I have just read a very interesting story at federalnewsradio.com by Scott Maucione (ihttp://federalnewsradio.com/acquisition/2015/11/air-force-finalizing-acquisition-process-open-architecture/)
This story explains how US Air Force is leveraging open architectures to speed up the acquisition process. USAF is finalizing an agreement with a consortium of companies in hopes of doling out rapid awards around open architectures systems. Their goal is to cut its award time to ONLY three weeks. This is a amazing goal!
They are going to do it by taking advantage of PlugFests (know more about this events at https://en.wikipedia.org/wiki/Plugtest). In this kind of events the companies compete by presenting applications compliant with the target architecture, doing connectivity and interoperability tests. The Air force uses the fest to select the applications and therefore eliminates the need for companies to submit other marketing material as whitepapers, demonstrations, etc.
With the fest USAF is achieving two objectives : test the capabilities of each app and also its capabilities when working in connection with other systems. In this way interoperability and compliance with the open architecture is already confirmed during the acquisition process.
We, in NADS, have experience in this kind of Plugfests or Plustests. We participated with our RTI Pro product in a DDS interoperability workshop in 2013 organized by OMG. In this case the fest was only with the purpose to demonstrate that the wire protocol in the DDS standard, DDSI, was really open and enough well implemented by the different vendors in order to be able to interoperate in a common testing scenario.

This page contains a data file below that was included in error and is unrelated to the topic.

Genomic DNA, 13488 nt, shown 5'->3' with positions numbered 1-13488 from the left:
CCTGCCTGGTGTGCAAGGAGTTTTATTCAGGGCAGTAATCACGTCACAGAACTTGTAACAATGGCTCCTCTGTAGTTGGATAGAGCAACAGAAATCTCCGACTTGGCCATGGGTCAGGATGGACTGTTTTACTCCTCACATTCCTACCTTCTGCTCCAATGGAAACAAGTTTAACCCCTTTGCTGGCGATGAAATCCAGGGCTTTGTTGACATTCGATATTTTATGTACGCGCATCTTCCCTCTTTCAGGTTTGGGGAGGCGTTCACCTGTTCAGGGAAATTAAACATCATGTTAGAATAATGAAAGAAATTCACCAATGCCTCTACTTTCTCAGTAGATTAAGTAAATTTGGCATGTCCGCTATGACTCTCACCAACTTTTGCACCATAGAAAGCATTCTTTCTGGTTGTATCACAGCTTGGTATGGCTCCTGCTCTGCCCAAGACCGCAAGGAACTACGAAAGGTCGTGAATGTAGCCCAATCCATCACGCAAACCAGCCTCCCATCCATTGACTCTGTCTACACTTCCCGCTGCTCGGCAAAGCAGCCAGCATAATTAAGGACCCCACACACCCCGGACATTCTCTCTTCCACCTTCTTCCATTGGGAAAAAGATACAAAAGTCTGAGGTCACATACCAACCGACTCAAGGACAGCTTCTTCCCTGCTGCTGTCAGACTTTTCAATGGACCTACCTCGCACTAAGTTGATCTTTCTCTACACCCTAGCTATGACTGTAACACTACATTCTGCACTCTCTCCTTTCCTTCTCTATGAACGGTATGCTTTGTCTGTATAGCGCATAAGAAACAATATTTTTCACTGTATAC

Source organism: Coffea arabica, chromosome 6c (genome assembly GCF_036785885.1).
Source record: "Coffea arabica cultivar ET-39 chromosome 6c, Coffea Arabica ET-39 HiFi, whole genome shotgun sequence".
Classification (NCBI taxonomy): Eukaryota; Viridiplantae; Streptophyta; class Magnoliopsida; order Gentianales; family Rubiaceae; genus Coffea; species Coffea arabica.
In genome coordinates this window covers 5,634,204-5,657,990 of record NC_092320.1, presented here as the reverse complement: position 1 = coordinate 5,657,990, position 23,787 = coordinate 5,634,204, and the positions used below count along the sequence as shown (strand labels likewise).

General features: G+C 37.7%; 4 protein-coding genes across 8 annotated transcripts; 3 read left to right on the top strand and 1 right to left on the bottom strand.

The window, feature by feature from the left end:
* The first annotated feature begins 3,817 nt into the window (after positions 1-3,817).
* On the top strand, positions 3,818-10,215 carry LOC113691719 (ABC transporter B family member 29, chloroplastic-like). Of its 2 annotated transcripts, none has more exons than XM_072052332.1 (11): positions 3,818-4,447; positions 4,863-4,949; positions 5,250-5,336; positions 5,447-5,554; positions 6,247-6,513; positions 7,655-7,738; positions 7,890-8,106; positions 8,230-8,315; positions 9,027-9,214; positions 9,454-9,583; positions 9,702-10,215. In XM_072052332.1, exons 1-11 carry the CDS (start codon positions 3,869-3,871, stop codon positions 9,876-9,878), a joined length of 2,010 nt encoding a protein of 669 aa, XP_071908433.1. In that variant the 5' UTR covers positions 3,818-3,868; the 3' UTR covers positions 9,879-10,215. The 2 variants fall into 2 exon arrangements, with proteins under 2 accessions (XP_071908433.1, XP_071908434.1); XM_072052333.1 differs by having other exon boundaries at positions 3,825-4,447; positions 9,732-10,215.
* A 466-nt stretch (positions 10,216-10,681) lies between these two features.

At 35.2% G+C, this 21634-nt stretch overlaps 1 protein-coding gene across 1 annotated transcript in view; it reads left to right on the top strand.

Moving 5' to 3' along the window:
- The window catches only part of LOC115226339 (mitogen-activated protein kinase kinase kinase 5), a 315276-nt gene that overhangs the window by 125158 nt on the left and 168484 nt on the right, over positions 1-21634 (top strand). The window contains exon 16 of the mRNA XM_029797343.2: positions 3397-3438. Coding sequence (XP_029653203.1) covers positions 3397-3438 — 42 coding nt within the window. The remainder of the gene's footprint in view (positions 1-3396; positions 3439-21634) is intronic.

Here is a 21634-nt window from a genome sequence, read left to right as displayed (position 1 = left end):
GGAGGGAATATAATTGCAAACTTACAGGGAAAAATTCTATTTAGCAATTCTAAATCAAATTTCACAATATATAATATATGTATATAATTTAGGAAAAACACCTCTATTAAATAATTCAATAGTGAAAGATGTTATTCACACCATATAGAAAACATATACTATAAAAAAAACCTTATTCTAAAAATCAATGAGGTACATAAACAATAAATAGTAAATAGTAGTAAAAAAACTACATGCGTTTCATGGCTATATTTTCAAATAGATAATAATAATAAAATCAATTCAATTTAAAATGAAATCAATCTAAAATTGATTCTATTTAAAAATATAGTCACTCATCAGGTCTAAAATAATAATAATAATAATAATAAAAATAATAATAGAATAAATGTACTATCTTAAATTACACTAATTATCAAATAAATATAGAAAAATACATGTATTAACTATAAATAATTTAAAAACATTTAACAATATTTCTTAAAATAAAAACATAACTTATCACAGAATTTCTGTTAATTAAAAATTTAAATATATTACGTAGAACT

I do find very interesting the application of these fests to the acquisition process. If this kind of events were applied to the acquisition of new simulation systems, huge savings in time and money could be achieved and the buyer would be promoting in a very pragmatic and fair way the open competition between different vendors, products and solutions. I am sure many of you have suffered from systems that are not working as requested, failing many contractual requirements, especially those related to non-functional requirements as the interoperability. If the tender were a competition about different alternatives obliged to interoperate in the same common scenario, all the technical requirements would be already tested before to take any decision about the winner. Maybe this is not the best alternative to purchase very specific turn-key systems, but it could be a very good option when you are selecting complements or extensions to systems or federations of systems already deployed or when you are acquiring COTS based solutions. In this way purchasers would be promoting new business models in the simulation industry as the use of the simulation as services (MSaaS) or open innovation based schemes of cooperation between the different stakeholders in the supply chain.
What is your thinking about this topic? Have you had some project in which this kind of evaluation could have been applied?
Posted by Jose-Maria Lopez
About the Blog
This Blog is supported by Simware Team. We are the team in charge of developing the product and supporting its users.